Sydney, Australia's Circular Quay

Watsons Bay, a suburb of Sydney, just 11 miles away, was our Sunday lunch destination because a few months ago we’d read a murder mystery novel, The Bat, by Norwegian writer Jo Nesbo. One of its scenes was set in Doyles, a restaurant operated since 1885 on Watsons Bay beach. It sounded worth a visit if we had the opportunity during our stay.

[Travel Tip: We have visited some interesting places in our travels and many of them we’ve learned about by reading novels set in those destinations. We follow up with a bit of research before the trip and then figure out how to include them in the itinerary. We don’t rely solely on travel guides.]


Our decision to go there, however, on that Sunday was rather spur of the moment. After arriving at the restaurant, we realized that we were lucky to get in to this in this beachfront, family-owned and operated (for five generations) eatery even though it has expansive indoor and outdoor seating areas.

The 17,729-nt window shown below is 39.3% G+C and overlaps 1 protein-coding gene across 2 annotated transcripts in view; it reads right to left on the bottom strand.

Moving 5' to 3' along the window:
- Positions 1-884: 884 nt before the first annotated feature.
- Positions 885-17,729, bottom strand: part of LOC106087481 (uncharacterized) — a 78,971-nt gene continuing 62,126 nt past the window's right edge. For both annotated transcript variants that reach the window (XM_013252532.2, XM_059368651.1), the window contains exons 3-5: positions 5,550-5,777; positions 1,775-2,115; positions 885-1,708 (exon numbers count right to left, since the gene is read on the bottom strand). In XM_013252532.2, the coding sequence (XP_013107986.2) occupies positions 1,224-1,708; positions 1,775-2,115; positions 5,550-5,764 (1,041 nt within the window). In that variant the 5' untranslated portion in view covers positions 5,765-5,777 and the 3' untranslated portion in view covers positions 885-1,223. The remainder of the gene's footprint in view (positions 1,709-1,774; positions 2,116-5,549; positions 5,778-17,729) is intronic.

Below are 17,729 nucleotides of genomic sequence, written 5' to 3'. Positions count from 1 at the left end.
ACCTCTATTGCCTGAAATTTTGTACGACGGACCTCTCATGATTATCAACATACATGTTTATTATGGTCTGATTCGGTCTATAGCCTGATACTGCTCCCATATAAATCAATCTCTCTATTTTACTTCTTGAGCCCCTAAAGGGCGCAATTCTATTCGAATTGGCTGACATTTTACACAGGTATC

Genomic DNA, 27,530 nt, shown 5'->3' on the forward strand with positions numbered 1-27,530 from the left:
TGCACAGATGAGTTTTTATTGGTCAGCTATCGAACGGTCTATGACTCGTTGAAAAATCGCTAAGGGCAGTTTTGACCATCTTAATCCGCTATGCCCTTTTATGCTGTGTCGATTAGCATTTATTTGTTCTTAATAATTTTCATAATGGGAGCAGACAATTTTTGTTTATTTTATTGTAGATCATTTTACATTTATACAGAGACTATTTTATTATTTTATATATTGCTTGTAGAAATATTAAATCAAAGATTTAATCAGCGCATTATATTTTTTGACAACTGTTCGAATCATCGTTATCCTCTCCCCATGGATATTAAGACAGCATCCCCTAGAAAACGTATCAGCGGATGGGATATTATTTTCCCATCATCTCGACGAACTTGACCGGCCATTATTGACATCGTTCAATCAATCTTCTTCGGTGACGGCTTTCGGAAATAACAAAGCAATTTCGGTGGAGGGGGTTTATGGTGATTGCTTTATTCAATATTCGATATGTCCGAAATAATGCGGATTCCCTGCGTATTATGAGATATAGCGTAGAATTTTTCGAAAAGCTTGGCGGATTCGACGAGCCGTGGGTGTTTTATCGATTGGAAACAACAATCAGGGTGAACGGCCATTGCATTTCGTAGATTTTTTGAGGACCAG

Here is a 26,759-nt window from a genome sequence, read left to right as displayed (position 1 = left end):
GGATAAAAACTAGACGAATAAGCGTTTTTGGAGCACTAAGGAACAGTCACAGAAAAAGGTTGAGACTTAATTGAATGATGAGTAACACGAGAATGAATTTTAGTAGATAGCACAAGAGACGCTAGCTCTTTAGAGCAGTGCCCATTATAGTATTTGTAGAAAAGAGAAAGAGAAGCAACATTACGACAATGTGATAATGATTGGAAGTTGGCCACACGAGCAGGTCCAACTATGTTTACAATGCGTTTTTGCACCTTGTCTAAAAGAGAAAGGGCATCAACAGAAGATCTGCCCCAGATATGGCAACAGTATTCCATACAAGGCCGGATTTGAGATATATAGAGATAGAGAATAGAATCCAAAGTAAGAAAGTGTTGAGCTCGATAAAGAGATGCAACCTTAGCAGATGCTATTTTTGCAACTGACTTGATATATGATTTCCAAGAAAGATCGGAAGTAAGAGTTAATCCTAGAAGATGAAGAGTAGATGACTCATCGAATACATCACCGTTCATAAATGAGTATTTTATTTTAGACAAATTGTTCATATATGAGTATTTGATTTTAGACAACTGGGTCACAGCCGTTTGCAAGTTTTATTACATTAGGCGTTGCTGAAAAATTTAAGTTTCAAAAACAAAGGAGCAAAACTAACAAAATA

Doyles was one happening spot on Sunday

It seemed most of the passengers on the ferry were headed to the same place that we were – Doyles is ‘the place’ to go on a Sunday, not just for tourists like ourselves but for Sydney-ites as well. Those in the know were able to go straight to the ‘with reservations’ line whle we joined a short line of others in the ‘without’ line.

We each ordered a bowl of their seafood chowder and we knew we were in for a treat when the waiter came and set up the tools for each of us to use when consuming it. “We put seafood in our chowder. You will need to eat it,” he explained.


Soon after, he brought the bottled water we’d ordered as well as a finger bowl with lemon-scented water in which to rinse our fingers as we ate our chowder and another large bowl for the emptied shells. These were bowls – not dainty dishes.